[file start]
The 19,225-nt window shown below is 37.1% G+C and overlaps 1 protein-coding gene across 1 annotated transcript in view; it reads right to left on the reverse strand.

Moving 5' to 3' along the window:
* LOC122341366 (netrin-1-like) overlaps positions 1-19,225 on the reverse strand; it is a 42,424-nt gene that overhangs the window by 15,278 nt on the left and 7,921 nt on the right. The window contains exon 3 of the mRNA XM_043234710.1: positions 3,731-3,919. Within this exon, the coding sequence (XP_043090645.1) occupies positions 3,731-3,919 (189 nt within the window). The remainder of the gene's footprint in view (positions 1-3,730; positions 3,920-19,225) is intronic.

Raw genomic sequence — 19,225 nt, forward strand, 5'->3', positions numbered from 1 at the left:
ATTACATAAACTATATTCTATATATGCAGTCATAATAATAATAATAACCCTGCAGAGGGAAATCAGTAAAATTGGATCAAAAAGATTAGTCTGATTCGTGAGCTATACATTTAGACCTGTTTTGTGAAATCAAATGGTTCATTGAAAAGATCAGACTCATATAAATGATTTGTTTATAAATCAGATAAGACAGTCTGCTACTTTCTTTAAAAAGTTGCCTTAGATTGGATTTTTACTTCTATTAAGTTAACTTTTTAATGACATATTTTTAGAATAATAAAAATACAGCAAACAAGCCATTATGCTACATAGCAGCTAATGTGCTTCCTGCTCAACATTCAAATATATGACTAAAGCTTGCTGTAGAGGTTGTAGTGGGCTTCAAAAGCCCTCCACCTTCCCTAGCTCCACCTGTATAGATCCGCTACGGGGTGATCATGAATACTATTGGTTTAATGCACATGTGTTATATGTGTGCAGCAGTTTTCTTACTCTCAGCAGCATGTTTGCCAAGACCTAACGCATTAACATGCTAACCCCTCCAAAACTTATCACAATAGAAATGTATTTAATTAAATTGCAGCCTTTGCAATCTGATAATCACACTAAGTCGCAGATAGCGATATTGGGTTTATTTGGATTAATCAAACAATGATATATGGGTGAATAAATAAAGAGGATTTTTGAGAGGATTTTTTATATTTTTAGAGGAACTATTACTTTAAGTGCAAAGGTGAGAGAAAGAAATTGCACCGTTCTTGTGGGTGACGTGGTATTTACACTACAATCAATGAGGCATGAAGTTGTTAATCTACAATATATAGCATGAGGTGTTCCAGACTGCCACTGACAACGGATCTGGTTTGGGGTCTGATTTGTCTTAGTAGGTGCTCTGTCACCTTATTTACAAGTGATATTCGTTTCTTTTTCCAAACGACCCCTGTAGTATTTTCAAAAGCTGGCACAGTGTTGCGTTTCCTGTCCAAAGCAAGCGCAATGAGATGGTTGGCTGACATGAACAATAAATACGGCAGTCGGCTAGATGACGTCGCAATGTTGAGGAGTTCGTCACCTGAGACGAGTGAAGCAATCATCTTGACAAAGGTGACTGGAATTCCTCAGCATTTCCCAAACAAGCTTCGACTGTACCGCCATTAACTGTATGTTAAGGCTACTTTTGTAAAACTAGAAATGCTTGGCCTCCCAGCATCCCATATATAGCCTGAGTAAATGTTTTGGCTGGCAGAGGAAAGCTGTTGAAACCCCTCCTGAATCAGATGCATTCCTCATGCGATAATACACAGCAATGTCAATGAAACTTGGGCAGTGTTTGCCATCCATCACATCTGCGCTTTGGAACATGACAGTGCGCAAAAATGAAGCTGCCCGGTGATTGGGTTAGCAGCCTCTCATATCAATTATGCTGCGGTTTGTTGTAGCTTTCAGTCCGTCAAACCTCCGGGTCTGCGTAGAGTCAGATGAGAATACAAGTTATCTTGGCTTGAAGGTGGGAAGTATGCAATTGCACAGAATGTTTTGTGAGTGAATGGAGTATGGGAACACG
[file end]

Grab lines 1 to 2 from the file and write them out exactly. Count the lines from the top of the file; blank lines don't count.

The 19,225-nt window shown below is 37.1% G+C and overlaps 1 protein-coding gene across 1 annotated transcript in view; it reads right to left on the reverse strand.

Moving 5' to 3' along the window: